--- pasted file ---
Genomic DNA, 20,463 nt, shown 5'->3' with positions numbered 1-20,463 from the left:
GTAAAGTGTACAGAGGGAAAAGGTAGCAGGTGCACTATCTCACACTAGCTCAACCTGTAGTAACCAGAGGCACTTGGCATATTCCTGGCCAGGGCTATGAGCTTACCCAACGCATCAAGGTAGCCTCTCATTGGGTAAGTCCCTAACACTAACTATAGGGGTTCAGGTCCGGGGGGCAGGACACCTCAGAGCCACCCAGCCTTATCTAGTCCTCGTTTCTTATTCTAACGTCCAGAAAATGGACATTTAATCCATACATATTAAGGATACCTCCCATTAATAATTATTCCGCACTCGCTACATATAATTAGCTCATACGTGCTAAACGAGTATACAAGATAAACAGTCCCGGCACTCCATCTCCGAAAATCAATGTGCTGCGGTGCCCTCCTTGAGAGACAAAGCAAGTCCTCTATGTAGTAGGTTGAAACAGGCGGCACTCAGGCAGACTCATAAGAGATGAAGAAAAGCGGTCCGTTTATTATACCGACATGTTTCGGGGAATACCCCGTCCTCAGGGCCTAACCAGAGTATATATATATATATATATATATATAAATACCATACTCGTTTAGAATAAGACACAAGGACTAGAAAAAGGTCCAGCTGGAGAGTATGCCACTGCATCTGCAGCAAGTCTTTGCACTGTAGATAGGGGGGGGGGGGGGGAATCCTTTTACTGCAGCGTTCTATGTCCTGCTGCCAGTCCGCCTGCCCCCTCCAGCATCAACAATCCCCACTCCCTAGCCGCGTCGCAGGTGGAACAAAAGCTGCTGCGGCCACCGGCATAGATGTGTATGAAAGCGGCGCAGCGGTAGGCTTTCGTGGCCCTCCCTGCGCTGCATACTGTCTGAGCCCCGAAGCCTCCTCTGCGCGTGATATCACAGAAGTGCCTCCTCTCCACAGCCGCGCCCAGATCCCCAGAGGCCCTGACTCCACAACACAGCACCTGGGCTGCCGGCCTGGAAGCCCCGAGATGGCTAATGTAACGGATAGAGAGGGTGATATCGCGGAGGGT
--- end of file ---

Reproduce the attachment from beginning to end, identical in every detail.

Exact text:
Genomic DNA, 20,463 nt, shown 5'->3' with positions numbered 1-20,463 from the left:
GTAAAGTGTACAGAGGGAAAAGGTAGCAGGTGCACTATCTCACACTAGCTCAACCTGTAGTAACCAGAGGCACTTGGCATATTCCTGGCCAGGGCTATGAGCTTACCCAACGCATCAAGGTAGCCTCTCATTGGGTAAGTCCCTAACACTAACTATAGGGGTTCAGGTCCGGGGGGCAGGACACCTCAGAGCCACCCAGCCTTATCTAGTCCTCGTTTCTTATTCTAACGTCCAGAAAATGGACATTTAATCCATACATATTAAGGATACCTCCCATTAATAATTATTCCGCACTCGCTACATATAATTAGCTCATACGTGCTAAACGAGTATACAAGATAAACAGTCCCGGCACTCCATCTCCGAAAATCAATGTGCTGCGGTGCCCTCCTTGAGAGACAAAGCAAGTCCTCTATGTAGTAGGTTGAAACAGGCGGCACTCAGGCAGACTCATAAGAGATGAAGAAAAGCGGTCCGTTTATTATACCGACATGTTTCGGGGAATACCCCGTCCTCAGGGCCTAACCAGAGTATATATATATATATATATATATATAAATACCATACTCGTTTAGAATAAGACACAAGGACTAGAAAAAGGTCCAGCTGGAGAGTATGCCACTGCATCTGCAGCAAGTCTTTGCACTGTAGATAGGGGGGGGGGGGGGGAATCCTTTTACTGCAGCGTTCTATGTCCTGCTGCCAGTCCGCCTGCCCCCTCCAGCATCAACAATCCCCACTCCCTAGCCGCGTCGCAGGTGGAACAAAAGCTGCTGCGGCCACCGGCATAGATGTGTATGAAAGCGGCGCAGCGGTAGGCTTTCGTGGCCCTCCCTGCGCTGCATACTGTCTGAGCCCCGAAGCCTCCTCTGCGCGTGATATCACAGAAGTGCCTCCTCTCCACAGCCGCGCCCAGATCCCCAGAGGCCCTGACTCCACAACACAGCACCTGGGCTGCCGGCCTGGAAGCCCCGAGATGGCTAATGTAACGGATAGAGAGGGTGATATCGCGGAGGGT